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Editor's Note

Honestly, I had no interest in saltwater fly fishing before the mid-1990s when my father called and said, “My publisher is flying me first class to the Florida Keys. He’s got a house on the Atlantic and a boat moored just outside. He asked if you want to join.”

I was living in Sun Valley, Idaho with some fun-loving fly-fishing guides and the name of our game was trout. But your dad is your dad, right, and you can’t spend too much time with them. You’ll sense that in your 20s and 30s and you’ll know it by 40. If you don’t, something went very wrong somewhere along the way.

It was a red-eye flight and my mom had given us some sleeping pills so we wouldn’t suffer to badly from the lag. I washed that down with Lord Calvert, which the flight attendant kept in ready supply. When I awakened we were landing in Marathon.

I went to a fly shop and asked a guy what might work. I told him I could cast, but otherwise was clueless. He laughed, grabbed a few flies and said, “Sorry, these aren’t the best,” and then told me to lead the fish and don’t let the fly swim at them.

Couple hours later I was motoring out of a cut, my dad and the publisher on the flying bridge (as little as I knew about saltwater flats fishing, I understood immediately that this was not a premiere flats rig). But a minute or two later my dad said, “There are fish on the starboard.” I quickly glanced, identified the trio as some juvie tarpon and cast a Cockroach in their direction. It really was the perfect setup—the Cockroach landed, the fish charged, two peeled away and the largest latched on. I probably demonstrated the biggest trout-set in history, but the hook held and a few minutes later I’d landed my first tarpon and shouted to my dad and the publisher, “That was awesome.”

And it was. Not because an hour later I hooked a permit, which somehow came off the hook, but because this was a whole new world, with everything to learn and unlimited challenges to meet. Fact is, I only owned an 8-weight rod for salt and the next tarpon, a big, migratory beast, just about destroyed me. I don’t think I landed another tarpon on that trip, but we wrangled some big mahi, caught some yellowtail, smoked cigars in Key West, and generally went full conch-mode.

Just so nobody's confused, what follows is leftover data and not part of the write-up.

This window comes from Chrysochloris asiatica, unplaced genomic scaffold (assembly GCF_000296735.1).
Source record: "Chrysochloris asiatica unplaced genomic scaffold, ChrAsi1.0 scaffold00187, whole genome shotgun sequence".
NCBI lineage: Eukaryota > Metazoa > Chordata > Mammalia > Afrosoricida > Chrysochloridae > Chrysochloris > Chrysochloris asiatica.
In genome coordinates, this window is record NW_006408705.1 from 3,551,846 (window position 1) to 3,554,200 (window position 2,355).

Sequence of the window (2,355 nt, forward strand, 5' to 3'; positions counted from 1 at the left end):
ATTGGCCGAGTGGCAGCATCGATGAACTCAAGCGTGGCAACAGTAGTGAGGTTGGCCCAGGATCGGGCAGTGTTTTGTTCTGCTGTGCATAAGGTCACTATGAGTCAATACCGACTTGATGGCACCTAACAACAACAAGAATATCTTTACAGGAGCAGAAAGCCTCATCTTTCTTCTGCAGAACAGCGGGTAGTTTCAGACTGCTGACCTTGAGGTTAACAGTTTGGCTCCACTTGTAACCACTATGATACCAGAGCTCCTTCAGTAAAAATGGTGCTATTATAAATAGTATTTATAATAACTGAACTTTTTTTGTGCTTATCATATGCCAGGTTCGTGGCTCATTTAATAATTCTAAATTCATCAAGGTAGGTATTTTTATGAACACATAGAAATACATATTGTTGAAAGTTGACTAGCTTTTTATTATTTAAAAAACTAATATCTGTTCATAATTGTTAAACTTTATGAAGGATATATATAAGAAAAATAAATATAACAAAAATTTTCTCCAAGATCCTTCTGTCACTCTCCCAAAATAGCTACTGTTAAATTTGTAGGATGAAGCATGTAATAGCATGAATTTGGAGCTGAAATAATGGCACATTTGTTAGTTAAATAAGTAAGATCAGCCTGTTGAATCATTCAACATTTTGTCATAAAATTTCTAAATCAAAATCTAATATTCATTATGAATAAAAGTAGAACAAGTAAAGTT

I’m still defined as a Rocky Mountain trout guy, and a PNW steelhead addict, but I’ve tried to fish salt as often as possible, though logistics and life have steered me away from some major salty locales.

Having worked with many of the best writers in our genre, I often close my eyes and think of their lives and why they made certain choices in their careers and life paths. John Gierach stands out—why would that man, who would quickly be invited to any fly-fishing lodge on the planet, never have fished salt? I asked him that question one time and today I can’t remember the exact answer, but I think he said it was about priorities, and not enough time to do it all and to do it well, and that those chinook salmon and steelhead and Labrador brook trout gave him enough to consider.

I remember thinking that way, too. And not to say John is wrong, but you never really know what you’re missing until you’ve been there. That trip to the Keys made me more of an all-around angler and gave enough pause to ask the question—do I need to live the rest of my life in the Rockies chasing trout? Or could I do something entirely different?

The following year I was in the Keys for a full month, shopping flats boats and researching captain’s license requirements. This was a cool lifestyle, I’d determined, and I wanted more of it. But my appendix blew out, was finally removed 12 days later, and I was toxic and near death for about a week. I survived, but returned to Sun Valley about 30 pounds lighter than when I left and lacking quite the enthusiasm for big change. Soon I moved to Montana and stayed.

Looking back, I would’t have known the appeal of salt if I hadn’t lucked into that offer from my dad and his publisher and spent those incredibly memorable and mind-shaping days on the flats, hunting tarpon, searching for the worm hatch, running offshore to chase mahi, sails and marlin . . . turning around and repeating each day. I’ll be getting more of that action this fall and winter, likely in Belize, the Bahamas, Cuba and Mexico, and would urge anyone who’s resisted salt to take a stab at it sooner versus later. But I’ll also offer this warning: hooking a big bonefish, or a giant tarpon, or any permit you can get a fly into, could change your life path in many unexpected ways. Don’t say I didn’t say so.

—Greg Thomas

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